However, he then recommended that she visit the “options education” website that was located at TimeMeansMoney.Com and she could speak with an “educational counselor” and that he would be able to give her more specifics on what sort of returns she could expect.
She complied. And then she picked up the phone and called into what sounded like the very same office. However, instead of speaking to Timothy Evans, she spoke with another smooth sounding person that wanted to schedule a live webinar.
As he explained, the webinar would supposedly teach her about the “Premium Strategies Collection” and educate her on how the Options trading program worked.
The live webinar
Later that day, she attended the webinar with her “educational counselor.” He presented himself as a “professional options trader” and had spent his entire career on the floors of the exchanges in Chicago.
The person explained that Options were much less risky than stocks and that their “proprietary systems” would achieve — at least — a win rate of 85%.
Additionally, he promised that she could resonably expect to earn 10% to 25% each and every month by collecting options premium. That this was essentially risk-free, and that the close proximity to the Options exchange gave the firm “the advantage of information and speed.”
She was impressed. It was true, that on the television, she could see Timothy Evans on the floor of the Options exchange. And this appearance seemed very credable.
Additionally, the “educational counselor” assured her that since Timothy Evans was always on the television, that Bloomberg and CNBC have already properly vetted him, and this served as proof of his successful ability to trade options.
All of this sounded very wonderful. The “educational counselor” presented spreadsheets of supposed trades and this served as undeniable proof that Mr. Evans trades were real.
However, she thought it strange that the “educational counselor” additionally presented a visual disclaimer that also stated that “all performance is hypothetical.” She asked about that, he replied “Oh, dont worry about that. That is just something that the regulators force everyone into displaying.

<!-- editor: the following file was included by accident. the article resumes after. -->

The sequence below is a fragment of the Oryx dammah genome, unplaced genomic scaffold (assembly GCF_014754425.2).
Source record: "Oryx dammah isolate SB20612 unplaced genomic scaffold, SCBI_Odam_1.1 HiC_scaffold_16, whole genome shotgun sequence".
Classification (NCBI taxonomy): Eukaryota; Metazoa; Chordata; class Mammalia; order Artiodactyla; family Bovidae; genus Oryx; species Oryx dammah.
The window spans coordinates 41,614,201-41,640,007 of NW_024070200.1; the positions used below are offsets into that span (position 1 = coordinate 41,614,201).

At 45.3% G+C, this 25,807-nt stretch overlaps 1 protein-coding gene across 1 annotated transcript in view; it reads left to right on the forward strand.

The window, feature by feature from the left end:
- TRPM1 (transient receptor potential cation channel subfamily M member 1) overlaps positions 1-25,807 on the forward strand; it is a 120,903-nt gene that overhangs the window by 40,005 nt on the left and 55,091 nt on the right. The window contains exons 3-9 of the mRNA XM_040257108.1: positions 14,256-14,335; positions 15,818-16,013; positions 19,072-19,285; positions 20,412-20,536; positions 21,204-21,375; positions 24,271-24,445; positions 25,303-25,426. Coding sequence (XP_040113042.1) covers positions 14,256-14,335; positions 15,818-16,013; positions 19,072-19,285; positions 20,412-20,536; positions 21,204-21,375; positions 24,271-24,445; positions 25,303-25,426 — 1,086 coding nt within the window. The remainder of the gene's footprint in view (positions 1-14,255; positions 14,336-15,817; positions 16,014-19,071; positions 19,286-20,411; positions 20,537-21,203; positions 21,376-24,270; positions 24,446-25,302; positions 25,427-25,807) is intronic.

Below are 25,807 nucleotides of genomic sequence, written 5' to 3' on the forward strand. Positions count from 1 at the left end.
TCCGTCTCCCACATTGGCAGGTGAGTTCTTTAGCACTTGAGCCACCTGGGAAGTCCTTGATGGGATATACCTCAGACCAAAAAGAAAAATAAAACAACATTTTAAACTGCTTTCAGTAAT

He assured her, “all my clients are making money.” and “some I made millionaires.” He presented pictures and written testimonies of supposedly happy people that described their lives as changed for the better. All because of the supposedly amazing Timothy Evans and his “Time Means Money” options trading program.
When she balked at having to sell her entire stock portfolio to open a new trading account at Long Leaf Futures, the “educational counselor” gave her the additional choice of simply purchasing the system for $4,995. And in addition, she was also given the opportunity for “one on one coaching” with a “professional options trader.”
This coaching would cost an additional $6,995 but she would have to make a decision quickly. As he described, the coaching is extremely limited and only on a first-come, first-serve basis.
It all sounded so wonderful. She thought, “gee, I can just purchase the coaching and learn this stuff myself” and “investing $7k for an education that can lead to a new career seemed very reasonable.”
Additionally, the thought of working “more closely” with the handsome Timmy the Options trader gave her a strange “tingle.” You get the picture.
The hopes and dreams
Anyway, Victim ‘A’ had been contemplating retiring in another five years, but then she began to wildly fantasize that the Options education could possibly put her into early retirement, and most importantly — with a brand new source of income.
Next, she calculated that if she could get a return of 5% per month, and not the 10-25% as promised, then within two years, her $50k nest egg would become about $160k. And with that amount, she could live off the monthly interest earned from her trading.
Its all sounded so wonderful. She even fantasized about what her family and friends would think when they discovered her newfound skill of being a full time Options trader.
After thinking about it for a few days, she decided that she would keep her current job for two more years, but liquidate her stock portfolio and then send her money to Timothy Evans to trade on her behalf, at Long Leaf Trading.
She decided it best to hold off purchasing the “personal coaching” and “trading systems” and for the time being — let Long Leaf Trading manage her money.
The first six months…
After opening her account, and being yet again buttered up by Mr. Evans, which included an invitation to have dinner with him in Chicago to meet a “real trader” she started to feel a little strange.
The first thing she thought strange was that Mr. Evans had her fill out three separate disclosures regarding hypothetical performance. Each time, he told her is was just a formality and required by the exchange. But it stuck her as strange. Yet she trusted him
After the first month, her account immediately dropped from $50k to $45k. But Mr. Evans assured her that this was “actually a good thing” because it signaled that his trading methodology always came back stronger.
He explained that “I used to be a prop trader” and “this was absolutely normal.” She had no idea what a “prop trader” was, nor did it feel “absolutely normal.”